News from Ohio State University Comprehensive Cancer Center is concerning for those of us that have been taking B6 and B12 for a long time. Amounts larger than 20 mg of B6 or 55 mcg of B12 a day for 10 years in men (but not women) resulted in a two to four fold increase in lung cancer risk. The big question I have is what about the methylated natural versions of these vitamins. Most assuredly, over 99% of the B6 and B12 taken by the participants in this study were in the forms of pyridoxine and cyanocobalamin. What about the active forms of B6 and B12 (P5P and Methylcobalamin)? What about the B6 and B12 found in food based supplements? My take on this is that large dose synthetic B complex alone or in a multivitamin is even more unwise than before. Taking the active coenzyme form or a whole food form has tremendous benefits and these forms typically have moderate amounts of the B vitamins.
When faced with new evidence, you make adjustments. You moderate when you need to and increase when you need to. Large doses of certain B vitamins can have some very positive effects. For example, a study has shown that migraine sufferers that take 400 mg of B2 have 37% fewer migraines than those that do not. This recent European study needs to be replicated, just as the cancer study on B6 and B12 needs to be before we are sure. But if I suffered from migraines, I would be taking the B2. Who wants to live in pain if you can easily do something about it? I am following this logic when I take 500 mg of Niacinamide twice a day, replicating the Australian skin cancer study which showed a 23% decrease in skin cancer in those that take 1000 mg a day of Nicotinamide (Niacinamide, a form of B3). If I can decrease my chance of skin cancer, that is a logical choice for me.
So a nuanced, logical approach to supplementing based on individual needs, that changes based on the latest available evidence is what I feel is best. Now if you have read a recent popular magazine article synopsis on MSN lately, you will get a starkly different interpretation. In the article “8 Vitamins That Are a Total Waste of Money—and Could Even Be Dangerous”, they discuss vitamins A (in the form beta-carotene), B6, B12, C, E, folic acid, selenium and zinc. Is it a nuanced discussion showing pros and cons of these supplements? Not so much. It is the typical “run to the doctor before you dare take these worthless, dangerous supplements” article. But the thing that gets me on this one is that they throw shade on some great supplements that are rarely referred to as dangerous, namely Vitamin C and Zinc.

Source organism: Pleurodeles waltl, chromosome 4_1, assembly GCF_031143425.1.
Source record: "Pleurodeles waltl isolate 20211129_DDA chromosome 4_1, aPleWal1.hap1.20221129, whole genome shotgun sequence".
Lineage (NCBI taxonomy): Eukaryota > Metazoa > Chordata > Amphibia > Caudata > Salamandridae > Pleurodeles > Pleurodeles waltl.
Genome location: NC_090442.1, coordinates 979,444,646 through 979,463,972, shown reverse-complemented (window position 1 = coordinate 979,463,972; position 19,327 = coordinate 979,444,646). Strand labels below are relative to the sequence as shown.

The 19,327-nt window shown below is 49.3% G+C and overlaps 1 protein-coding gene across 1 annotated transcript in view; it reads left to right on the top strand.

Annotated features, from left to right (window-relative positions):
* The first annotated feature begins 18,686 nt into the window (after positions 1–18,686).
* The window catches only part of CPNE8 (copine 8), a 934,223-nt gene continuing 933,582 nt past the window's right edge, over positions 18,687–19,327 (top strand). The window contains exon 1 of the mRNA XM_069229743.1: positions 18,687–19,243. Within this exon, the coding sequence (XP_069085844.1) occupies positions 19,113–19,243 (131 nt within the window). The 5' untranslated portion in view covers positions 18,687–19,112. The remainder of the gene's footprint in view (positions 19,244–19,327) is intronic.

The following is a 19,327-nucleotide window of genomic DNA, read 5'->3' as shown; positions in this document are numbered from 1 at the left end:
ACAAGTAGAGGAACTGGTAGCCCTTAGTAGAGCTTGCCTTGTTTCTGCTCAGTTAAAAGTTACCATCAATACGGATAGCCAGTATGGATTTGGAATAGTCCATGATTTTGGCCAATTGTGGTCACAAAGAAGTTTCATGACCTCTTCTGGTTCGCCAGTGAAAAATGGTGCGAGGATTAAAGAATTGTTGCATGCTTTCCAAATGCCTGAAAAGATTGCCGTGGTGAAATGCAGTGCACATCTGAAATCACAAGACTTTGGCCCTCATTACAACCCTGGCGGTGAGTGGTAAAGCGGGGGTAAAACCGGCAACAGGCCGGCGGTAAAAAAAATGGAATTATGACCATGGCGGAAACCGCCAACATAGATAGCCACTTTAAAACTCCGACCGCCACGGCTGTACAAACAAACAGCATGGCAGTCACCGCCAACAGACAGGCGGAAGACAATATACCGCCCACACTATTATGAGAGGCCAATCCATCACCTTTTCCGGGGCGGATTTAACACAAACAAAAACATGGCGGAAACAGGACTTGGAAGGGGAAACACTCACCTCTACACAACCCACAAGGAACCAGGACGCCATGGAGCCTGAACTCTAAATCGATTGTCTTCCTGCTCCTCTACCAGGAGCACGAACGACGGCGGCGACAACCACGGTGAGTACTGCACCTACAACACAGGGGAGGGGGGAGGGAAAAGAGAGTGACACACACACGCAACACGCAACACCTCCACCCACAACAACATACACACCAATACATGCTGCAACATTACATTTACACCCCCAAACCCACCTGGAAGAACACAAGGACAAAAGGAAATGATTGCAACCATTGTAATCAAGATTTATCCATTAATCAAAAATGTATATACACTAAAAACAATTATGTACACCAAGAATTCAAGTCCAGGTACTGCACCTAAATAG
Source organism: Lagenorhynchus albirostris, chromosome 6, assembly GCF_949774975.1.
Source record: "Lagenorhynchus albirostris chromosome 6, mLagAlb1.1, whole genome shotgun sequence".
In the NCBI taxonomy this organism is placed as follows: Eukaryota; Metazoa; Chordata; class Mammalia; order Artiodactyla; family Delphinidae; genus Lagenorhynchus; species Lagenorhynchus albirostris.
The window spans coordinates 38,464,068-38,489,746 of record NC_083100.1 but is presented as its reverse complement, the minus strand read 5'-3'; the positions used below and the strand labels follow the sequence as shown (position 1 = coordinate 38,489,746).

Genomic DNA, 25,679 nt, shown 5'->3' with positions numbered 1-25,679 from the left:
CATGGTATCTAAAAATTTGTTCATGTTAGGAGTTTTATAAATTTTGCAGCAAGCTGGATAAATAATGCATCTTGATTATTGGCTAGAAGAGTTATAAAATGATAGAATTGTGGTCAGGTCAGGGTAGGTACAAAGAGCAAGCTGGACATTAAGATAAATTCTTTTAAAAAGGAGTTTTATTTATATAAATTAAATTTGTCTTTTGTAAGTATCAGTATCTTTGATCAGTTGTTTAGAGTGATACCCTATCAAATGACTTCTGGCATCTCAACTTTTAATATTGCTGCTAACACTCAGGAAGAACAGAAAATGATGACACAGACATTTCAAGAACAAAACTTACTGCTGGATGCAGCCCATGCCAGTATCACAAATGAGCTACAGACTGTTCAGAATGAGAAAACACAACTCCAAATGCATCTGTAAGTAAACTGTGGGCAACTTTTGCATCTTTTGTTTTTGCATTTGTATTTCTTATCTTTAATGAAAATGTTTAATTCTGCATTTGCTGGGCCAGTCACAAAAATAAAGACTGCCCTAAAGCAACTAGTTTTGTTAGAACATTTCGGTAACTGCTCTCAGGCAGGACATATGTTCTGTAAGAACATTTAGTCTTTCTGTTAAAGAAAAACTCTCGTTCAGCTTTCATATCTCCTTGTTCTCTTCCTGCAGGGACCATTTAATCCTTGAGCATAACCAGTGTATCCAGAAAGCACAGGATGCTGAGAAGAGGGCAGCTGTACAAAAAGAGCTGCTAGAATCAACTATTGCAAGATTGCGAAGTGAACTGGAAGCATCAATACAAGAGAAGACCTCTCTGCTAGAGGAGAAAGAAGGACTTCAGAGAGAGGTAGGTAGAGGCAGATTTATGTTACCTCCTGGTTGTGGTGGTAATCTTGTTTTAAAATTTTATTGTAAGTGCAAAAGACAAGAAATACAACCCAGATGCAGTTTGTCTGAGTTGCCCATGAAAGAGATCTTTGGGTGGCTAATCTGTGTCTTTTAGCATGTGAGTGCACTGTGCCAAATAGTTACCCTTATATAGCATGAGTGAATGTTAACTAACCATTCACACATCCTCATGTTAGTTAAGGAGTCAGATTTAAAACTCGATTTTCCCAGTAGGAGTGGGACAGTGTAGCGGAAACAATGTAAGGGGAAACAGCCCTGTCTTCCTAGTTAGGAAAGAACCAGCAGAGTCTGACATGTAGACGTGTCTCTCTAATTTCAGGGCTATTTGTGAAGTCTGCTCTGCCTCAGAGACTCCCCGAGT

The slant of the article in my opinion is geared against supplements. One comment was that Zinc has not been shown to help with colds and may actually weaken the immune system. But there is a link in the article to another article titled “8 Things Doctors and Nurses Do to Stop a Cold in Its Tracks”. This article aside from the normal take some Tylenol type of advice, also states that taking zinc the second you feel a cold could make a big difference and quotes the National Institute of Health for evidence. WAIT! I thought Zinc was one of the 8 vitamins that were a total waste of money. Of course, few people are going to hit the embedded link and read the contradictory information. Many will use this article as a rationale to quit taking supplements, many of which can be crucial to better health, such as Vitamin C and Zinc.
And speaking of Vitamin C, a report in Science News is just one of many that illustrate potential and proven benefits of Vitamin C. It states that “Not much is known about stem cell metabolism, but a new study from the Children's Medical Center Research Institute at UT Southwestern (CRI) has found that stem cells take up unusually high levels of vitamin C, which then regulates their function and suppresses the development of leukemia.”
"We have known for a while that people with lower levels of ascorbate (vitamin C) are at increased cancer risk, but we haven't fully understood why. Our research provides part of the explanation, at least for the blood-forming system," said Dr. Sean Morrison, the Director of CRI.
Wow! Sounds like someone needs to run to Dallas and tell the University of Texas Southwest Medical Center that Vitamin C is a waste of money and might be dangerous. To be fair, many bloggers and book writers that encourage supplementation make inaccurate claims. It is up to us to use logic and common sense to determine our best protocols for health. In today’s environment, it is the only thing we have to trust in.